In back-to-back public hearings Monday and Tuesday, Oct. 16 and 17, Damariscotta residents and business owners expressed a mix of opinions about the upcoming citizen-initiated referendum on whether to enact a moratorium on commercial development.
The moratorium calls for a temporary ban on new retail buildings of larger than 2,500 square feet and on any new construction, expansion, or use that requires approval under town ordinances.
If voters approve the 180-day moratorium Tuesday, Nov. 7, it would take effect retroactively to June 7 and end Dec. 4. If at the end of 180 days the Damariscotta Board of Selectmen finds the issue necessitating the moratorium still exists and the town is making reasonable progress to alleviate it, the board could vote to extend the moratorium to June 1, 2018.
After consulting with town attorney Jenny Villeneuve at their Sept. 19 meeting, the selectmen voted 4-1 to schedule the special town meeting to place the moratorium before residents. Selectman Mark Hagar cast the opposition vote.
The selectmen and the Damariscotta Planning Board held the public hearings Monday and Tuesday in accordance with state law. Many residents attended both meetings.
During the Oct. 16 meeting, some of the circulators of the petition calling for a moratorium spoke about their personal reasons for getting involved.
Kimberly Sampson, a resident of the town for six years, said she decided to help circulate the petition after watching the planning board review and approve the Dollar General and Sherwin-Williams project. The stores are under construction at the corner of Main Street and Biscay Road.
“When the Dollar General and Sherwin-Williams was passed, I felt like there was nothing I could do. I wasn’t educated enough to know I might have been able to stop them,” Sampson said.
While Sampson referred to the situation as “an emergency,” others, including Lou Abbotoni and Scott Abbotoni, disagreed, saying the moratorium does not meet the statutory definition of an emergency.
The moratorium language refers to the town as being “suddenly under threat of increased development pressure from large-scale retail development.”
Scott Abbotoni said state law defines large-scale retail development as a business with a floor area of 75,000 square feet or more in one or more buildings at the same location.
The town of Damariscotta already has a 35,000-square-foot retail size cap as the result of a referendum vote in 2006.
After many in the audience said they support commercial development because it would grow the tax base, Amy Lalime, another petition circulator, asked what the town would collect in property taxes from the Dollar General and Sherwin-Williams project and a proposed development at 435 Main St.
During a public hearing for his proposal for the 11-acre property at 435 Main St. in September, Commercial Properties Inc. CEO Daniel Catlin estimated the development could result in $60,000 in annual tax revenue for the town.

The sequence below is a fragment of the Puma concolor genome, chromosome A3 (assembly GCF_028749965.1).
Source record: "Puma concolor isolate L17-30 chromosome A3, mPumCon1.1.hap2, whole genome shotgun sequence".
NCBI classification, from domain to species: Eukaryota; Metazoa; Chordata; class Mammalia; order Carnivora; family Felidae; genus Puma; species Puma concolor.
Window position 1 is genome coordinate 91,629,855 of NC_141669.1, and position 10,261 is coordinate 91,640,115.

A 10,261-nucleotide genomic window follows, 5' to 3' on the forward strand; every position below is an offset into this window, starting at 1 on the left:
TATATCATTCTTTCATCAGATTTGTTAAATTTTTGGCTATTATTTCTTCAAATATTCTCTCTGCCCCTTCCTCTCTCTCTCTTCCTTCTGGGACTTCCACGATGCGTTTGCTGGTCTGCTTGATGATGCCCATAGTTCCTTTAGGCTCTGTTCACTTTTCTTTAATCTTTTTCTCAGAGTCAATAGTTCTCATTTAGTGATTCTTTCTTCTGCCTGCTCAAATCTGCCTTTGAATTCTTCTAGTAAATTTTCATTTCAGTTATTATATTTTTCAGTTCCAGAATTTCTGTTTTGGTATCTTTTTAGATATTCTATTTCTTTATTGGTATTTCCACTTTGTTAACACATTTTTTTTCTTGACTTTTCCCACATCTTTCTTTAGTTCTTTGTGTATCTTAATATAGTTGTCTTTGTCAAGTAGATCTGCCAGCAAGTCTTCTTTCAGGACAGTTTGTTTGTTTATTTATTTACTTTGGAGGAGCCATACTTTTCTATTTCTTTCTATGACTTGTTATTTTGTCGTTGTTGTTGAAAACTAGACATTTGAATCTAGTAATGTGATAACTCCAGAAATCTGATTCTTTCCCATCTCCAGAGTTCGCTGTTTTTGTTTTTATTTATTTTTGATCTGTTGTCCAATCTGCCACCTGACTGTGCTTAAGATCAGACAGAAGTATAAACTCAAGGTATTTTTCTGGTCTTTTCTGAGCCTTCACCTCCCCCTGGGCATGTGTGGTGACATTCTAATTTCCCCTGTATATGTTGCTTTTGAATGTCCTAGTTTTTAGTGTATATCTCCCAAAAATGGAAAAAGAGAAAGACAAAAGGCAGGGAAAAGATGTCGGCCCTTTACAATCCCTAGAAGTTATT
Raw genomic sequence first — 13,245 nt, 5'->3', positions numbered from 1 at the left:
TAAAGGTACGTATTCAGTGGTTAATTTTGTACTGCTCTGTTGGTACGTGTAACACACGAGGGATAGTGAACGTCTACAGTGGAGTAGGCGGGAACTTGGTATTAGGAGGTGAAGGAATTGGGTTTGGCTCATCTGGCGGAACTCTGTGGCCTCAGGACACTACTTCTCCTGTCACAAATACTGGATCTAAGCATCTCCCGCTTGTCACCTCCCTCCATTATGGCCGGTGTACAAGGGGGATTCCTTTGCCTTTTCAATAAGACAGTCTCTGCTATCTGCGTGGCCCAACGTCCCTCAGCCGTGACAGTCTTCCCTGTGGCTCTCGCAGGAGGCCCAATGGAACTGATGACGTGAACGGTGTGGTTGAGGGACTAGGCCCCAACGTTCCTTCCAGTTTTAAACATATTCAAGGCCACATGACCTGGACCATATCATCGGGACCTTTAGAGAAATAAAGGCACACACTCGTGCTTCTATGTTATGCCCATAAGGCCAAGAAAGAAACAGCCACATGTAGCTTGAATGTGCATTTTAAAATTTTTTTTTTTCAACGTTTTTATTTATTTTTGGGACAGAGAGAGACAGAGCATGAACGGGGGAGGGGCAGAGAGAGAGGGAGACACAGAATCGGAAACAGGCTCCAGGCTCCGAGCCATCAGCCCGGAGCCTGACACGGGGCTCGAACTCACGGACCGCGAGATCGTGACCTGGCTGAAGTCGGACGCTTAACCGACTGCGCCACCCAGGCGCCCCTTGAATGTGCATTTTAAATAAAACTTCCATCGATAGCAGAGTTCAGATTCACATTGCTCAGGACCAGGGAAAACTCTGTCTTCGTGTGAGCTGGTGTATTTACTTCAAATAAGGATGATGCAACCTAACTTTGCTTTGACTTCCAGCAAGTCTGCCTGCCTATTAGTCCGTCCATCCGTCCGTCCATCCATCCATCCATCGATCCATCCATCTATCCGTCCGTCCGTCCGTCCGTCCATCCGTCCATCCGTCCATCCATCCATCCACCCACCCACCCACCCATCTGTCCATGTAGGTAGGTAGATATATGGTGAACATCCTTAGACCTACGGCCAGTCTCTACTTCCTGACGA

Catlin, who also attended the Oct. 16 and 17 public hearings, said the estimate only takes into account the real estate and not any personal property of the potential commercial tenants.
Lucy Harrington said she is not against development coming in to town, a statement echoed by many in the room.
“We just don’t want it to look like crap,” Harrington said.
Damariscotta Planning Board alternate Jenny Begin, who also circulated the petition, said the moratorium would provide a pause.
“For me, it was a way to look at our ordinances and see if anything needed to be addressed,” Begin said.
During the planning board meeting Oct. 16, the board considered whether both Begin and planning board member Shari Sage should recuse themselves from discussing or voting on the 435 Main St. project due to their involvement in circulating the petition.
A vote on a motion to require recusal resulted in a 2-2 tie and the motion failed. Wilder Hunt and Neil Genthner voted in favor and Adam Maltese and Chair Jonathan Eaton voted against the motion.
Yellowfront Grocery co-owner Jeff Pierce said he finds “the whole thing to be hysteria.”
“This does seem to be more about aesthetics and facades, so when I read in this moratorium about the town being under threat, it just seems intellectually dishonest,” Pierce said.
Catlin, through Damariscotta Main Street LLC, has the property where he intends to build under contract with the owner, Lincoln Block LLC. Jeff Pierce and Steven Pierce signed the agreement as the sellers.
Similar statements about the moratorium were made during the Oct. 17 hearing before the Damariscotta Board of Selectmen’s meeting.
Without a growing commercial tax base to steady or even reduce taxes, Damariscotta runs the risk of forcing longtime residents out due to rising taxes, Sandi Day said.
“You’ll lose the history when you lose those people,” Day said.
Damariscotta voters will have the final say on the moratorium on retail development during a special town meeting by referendum Nov. 7.